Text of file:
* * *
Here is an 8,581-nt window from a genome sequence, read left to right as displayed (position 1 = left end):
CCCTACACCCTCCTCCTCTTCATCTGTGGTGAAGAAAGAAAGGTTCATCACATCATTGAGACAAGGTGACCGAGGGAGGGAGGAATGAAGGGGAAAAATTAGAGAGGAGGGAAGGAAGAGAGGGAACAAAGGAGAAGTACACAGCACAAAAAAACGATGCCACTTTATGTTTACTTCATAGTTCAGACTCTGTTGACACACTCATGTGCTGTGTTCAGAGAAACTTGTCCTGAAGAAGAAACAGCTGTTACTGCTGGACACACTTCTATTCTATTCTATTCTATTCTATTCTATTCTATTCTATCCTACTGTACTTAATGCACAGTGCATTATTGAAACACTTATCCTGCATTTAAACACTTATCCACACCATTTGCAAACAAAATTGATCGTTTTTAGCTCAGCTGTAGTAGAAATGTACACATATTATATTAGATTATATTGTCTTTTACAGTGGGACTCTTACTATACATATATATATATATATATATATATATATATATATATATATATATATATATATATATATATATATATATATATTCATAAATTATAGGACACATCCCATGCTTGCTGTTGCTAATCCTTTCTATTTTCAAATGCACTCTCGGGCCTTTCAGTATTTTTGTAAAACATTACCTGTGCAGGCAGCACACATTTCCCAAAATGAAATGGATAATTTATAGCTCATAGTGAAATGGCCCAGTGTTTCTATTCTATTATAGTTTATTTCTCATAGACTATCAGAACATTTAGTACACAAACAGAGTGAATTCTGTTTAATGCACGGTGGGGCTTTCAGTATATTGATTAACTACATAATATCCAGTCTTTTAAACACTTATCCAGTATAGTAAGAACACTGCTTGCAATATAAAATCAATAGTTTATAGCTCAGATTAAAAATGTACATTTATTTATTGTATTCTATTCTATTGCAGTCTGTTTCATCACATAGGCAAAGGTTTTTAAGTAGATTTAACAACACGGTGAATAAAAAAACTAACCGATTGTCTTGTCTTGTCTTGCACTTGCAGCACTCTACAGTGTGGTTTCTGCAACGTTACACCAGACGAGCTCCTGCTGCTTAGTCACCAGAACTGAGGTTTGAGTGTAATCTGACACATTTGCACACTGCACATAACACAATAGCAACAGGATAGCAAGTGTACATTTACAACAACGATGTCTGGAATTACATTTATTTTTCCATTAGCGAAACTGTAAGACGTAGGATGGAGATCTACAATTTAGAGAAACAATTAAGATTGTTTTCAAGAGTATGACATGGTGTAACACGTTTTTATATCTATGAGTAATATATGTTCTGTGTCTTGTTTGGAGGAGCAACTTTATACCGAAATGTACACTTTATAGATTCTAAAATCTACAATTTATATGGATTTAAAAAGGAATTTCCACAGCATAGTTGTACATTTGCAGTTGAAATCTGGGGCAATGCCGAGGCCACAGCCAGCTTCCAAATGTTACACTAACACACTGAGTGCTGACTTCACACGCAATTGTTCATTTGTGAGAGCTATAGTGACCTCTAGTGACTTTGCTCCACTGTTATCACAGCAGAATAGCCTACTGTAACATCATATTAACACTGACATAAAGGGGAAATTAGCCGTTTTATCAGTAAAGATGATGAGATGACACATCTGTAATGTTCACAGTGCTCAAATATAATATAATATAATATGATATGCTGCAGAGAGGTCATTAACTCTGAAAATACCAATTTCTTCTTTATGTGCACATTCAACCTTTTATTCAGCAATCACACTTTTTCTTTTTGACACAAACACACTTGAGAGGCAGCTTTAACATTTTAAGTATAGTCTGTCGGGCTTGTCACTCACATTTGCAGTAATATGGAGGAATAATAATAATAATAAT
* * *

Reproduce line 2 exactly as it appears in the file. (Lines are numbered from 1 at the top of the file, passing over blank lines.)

CCCTACACCCTCCTCCTCTTCATCTGTGGTGAAGAAAGAAAGGTTCATCACATCATTGAGACAAGGTGACCGAGGGAGGGAGGAATGAAGGGGAAAAATTAGAGAGGAGGGAAGGAAGAGAGGGAACAAAGGAGAAGTACACAGCACAAAAAAACGATGCCACTTTATGTTTACTTCATAGTTCAGACTCTGTTGACACACTCATGTGCTGTGTTCAGAGAAACTTGTCCTGAAGAAGAAACAGCTGTTACTGCTGGACACACTTCTATTCTATTCTATTCTATTCTATTCTATTCTATTCTATCCTACTGTACTTAATGCACAGTGCATTATTGAAACACTTATCCTGCATTTAAACACTTATCCACACCATTTGCAAACAAAATTGATCGTTTTTAGCTCAGCTGTAGTAGAAATGTACACATATTATATTAGATTATATTGTCTTTTACAGTGGGACTCTTACTATACATATATATATATATATATATATATATATATATATATATATATATATATATATATATATATATATATATATATTCATAAATTATAGGACACATCCCATGCTTGCTGTTGCTAATCCTTTCTATTTTCAAATGCACTCTCGGGCCTTTCAGTATTTTTGTAAAACATTACCTGTGCAGGCAGCACACATTTCCCAAAATGAAATGGATAATTTATAGCTCATAGTGAAATGGCCCAGTGTTTCTATTCTATTATAGTTTATTTCTCATAGACTATCAGAACATTTAGTACACAAACAGAGTGAATTCTGTTTAATGCACGGTGGGGCTTTCAGTATATTGATTAACTACATAATATCCAGTCTTTTAAACACTTATCCAGTATAGTAAGAACACTGCTTGCAATATAAAATCAATAGTTTATAGCTCAGATTAAAAATGTACATTTATTTATTGTATTCTATTCTATTGCAGTCTGTTTCATCACATAGGCAAAGGTTTTTAAGTAGATTTAACAACACGGTGAATAAAAAAACTAACCGATTGTCTTGTCTTGTCTTGCACTTGCAGCACTCTACAGTGTGGTTTCTGCAACGTTACACCAGACGAGCTCCTGCTGCTTAGTCACCAGAACTGAGGTTTGAGTGTAATCTGACACATTTGCACACTGCACATAACACAATAGCAACAGGATAGCAAGTGTACATTTACAACAACGATGTCTGGAATTACATTTATTTTTCCATTAGCGAAACTGTAAGACGTAGGATGGAGATCTACAATTTAGAGAAACAATTAAGATTGTTTTCAAGAGTATGACATGGTGTAACACGTTTTTATATCTATGAGTAATATATGTTCTGTGTCTTGTTTGGAGGAGCAACTTTATACCGAAATGTACACTTTATAGATTCTAAAATCTACAATTTATATGGATTTAAAAAGGAATTTCCACAGCATAGTTGTACATTTGCAGTTGAAATCTGGGGCAATGCCGAGGCCACAGCCAGCTTCCAAATGTTACACTAACACACTGAGTGCTGACTTCACACGCAATTGTTCATTTGTGAGAGCTATAGTGACCTCTAGTGACTTTGCTCCACTGTTATCACAGCAGAATAGCCTACTGTAACATCATATTAACACTGACATAAAGGGGAAATTAGCCGTTTTATCAGTAAAGATGATGAGATGACACATCTGTAATGTTCACAGTGCTCAAATATAATATAATATAATATGATATGCTGCAGAGAGGTCATTAACTCTGAAAATACCAATTTCTTCTTTATGTGCACATTCAACCTTTTATTCAGCAATCACACTTTTTCTTTTTGACACAAACACACTTGAGAGGCAGCTTTAACATTTTAAGTATAGTCTGTCGGGCTTGTCACTCACATTTGCAGTAATATGGAGGAATAATAATAATAATAAT